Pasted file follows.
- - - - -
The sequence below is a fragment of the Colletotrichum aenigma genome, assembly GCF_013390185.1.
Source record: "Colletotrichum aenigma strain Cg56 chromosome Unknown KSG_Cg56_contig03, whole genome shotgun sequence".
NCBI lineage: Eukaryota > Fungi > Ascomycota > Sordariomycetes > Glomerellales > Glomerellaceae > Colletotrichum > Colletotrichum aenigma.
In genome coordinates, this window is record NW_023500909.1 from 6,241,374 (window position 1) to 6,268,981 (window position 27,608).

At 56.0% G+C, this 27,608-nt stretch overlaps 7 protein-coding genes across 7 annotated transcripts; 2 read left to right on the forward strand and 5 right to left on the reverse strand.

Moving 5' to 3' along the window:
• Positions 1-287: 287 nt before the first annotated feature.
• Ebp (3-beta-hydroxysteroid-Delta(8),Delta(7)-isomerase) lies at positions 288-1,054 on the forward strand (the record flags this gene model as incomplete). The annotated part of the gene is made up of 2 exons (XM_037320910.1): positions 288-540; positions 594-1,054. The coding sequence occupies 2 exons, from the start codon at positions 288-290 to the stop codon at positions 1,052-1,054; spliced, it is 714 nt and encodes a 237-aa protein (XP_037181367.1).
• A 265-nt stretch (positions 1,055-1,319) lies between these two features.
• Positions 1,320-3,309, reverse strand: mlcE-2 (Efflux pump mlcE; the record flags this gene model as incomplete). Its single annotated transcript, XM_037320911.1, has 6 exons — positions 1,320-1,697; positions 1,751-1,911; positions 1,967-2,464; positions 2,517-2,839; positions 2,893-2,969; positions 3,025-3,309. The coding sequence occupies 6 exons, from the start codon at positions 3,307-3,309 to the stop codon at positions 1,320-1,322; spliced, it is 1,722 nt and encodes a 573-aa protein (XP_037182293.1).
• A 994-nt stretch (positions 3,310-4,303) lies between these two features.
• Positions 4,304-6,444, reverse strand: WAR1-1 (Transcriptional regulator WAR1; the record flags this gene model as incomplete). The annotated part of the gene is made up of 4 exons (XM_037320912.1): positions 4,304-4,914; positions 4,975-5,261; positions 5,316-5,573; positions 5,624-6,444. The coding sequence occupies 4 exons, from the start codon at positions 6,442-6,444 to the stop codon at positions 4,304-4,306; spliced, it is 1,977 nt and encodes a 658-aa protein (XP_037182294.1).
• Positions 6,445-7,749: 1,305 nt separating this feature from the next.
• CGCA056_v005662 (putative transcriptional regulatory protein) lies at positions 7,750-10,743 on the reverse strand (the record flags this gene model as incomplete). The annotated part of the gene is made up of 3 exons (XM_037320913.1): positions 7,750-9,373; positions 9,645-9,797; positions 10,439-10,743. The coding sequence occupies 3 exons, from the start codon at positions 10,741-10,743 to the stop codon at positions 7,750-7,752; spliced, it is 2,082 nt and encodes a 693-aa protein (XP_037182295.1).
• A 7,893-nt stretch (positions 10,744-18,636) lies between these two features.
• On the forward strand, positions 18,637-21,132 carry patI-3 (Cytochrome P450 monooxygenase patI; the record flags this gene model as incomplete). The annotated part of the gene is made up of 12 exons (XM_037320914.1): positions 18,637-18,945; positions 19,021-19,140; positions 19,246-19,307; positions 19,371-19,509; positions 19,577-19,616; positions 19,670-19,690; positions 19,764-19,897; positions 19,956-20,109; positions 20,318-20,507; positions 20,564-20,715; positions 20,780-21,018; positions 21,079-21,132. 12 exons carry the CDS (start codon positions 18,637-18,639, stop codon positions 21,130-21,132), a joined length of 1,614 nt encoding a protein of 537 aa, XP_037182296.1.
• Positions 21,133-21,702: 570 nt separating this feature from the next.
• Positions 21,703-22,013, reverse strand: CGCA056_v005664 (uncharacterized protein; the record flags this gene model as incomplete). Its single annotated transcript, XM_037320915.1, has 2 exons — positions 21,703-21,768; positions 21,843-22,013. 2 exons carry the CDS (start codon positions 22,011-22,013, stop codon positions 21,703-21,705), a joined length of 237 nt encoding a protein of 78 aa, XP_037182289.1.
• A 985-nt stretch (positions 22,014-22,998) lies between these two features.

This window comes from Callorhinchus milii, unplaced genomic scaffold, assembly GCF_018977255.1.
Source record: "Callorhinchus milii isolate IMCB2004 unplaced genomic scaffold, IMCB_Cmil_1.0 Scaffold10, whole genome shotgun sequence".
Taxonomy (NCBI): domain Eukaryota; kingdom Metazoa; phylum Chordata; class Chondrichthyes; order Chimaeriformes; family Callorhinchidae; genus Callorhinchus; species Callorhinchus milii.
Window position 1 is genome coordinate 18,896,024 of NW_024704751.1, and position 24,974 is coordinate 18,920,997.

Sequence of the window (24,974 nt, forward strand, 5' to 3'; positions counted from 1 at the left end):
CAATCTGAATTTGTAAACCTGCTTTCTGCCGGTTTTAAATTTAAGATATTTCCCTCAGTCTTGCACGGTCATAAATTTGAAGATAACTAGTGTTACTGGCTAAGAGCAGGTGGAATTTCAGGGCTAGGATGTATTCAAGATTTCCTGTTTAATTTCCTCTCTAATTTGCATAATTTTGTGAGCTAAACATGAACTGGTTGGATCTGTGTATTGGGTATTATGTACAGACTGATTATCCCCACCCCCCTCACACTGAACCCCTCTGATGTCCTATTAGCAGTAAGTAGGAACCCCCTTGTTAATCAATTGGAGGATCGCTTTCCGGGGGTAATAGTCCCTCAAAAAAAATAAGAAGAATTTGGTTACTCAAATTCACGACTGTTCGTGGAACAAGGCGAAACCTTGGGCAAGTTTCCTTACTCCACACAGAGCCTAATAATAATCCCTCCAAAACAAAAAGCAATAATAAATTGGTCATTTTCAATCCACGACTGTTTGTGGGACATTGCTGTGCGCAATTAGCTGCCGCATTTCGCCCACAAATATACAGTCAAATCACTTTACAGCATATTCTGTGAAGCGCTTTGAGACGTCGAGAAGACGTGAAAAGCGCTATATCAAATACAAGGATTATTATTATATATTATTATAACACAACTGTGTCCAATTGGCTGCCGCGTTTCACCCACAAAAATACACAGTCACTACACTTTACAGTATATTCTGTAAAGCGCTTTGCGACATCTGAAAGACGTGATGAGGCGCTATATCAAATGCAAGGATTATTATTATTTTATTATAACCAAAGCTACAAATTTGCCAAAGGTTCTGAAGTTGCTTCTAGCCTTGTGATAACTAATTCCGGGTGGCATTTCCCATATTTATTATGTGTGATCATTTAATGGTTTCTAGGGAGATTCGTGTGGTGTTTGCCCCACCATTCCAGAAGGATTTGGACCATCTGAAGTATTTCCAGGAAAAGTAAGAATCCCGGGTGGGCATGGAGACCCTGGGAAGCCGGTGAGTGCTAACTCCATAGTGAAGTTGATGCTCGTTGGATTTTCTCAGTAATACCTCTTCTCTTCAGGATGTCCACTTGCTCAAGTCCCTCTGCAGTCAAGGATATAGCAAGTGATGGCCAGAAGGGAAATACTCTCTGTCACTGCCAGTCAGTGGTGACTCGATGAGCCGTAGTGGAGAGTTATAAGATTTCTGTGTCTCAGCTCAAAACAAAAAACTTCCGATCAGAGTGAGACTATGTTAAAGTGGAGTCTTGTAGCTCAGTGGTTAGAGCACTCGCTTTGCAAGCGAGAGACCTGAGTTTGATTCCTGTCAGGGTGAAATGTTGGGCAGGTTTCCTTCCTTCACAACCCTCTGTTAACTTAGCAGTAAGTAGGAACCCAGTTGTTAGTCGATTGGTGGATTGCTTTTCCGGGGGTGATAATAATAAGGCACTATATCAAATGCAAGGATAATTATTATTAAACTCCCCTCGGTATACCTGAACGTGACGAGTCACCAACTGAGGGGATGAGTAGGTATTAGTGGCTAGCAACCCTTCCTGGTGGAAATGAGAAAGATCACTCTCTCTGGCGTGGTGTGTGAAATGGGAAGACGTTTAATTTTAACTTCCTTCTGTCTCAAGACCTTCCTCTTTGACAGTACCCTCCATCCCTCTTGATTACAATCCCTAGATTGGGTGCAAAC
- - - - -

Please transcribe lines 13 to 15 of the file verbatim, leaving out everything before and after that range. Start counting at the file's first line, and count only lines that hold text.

• Positions 6,445-7,749: 1,305 nt separating this feature from the next.
• CGCA056_v005662 (putative transcriptional regulatory protein) lies at positions 7,750-10,743 on the reverse strand (the record flags this gene model as incomplete). The annotated part of the gene is made up of 3 exons (XM_037320913.1): positions 7,750-9,373; positions 9,645-9,797; positions 10,439-10,743. The coding sequence occupies 3 exons, from the start codon at positions 10,741-10,743 to the stop codon at positions 7,750-7,752; spliced, it is 2,082 nt and encodes a 693-aa protein (XP_037182295.1).
• A 7,893-nt stretch (positions 10,744-18,636) lies between these two features.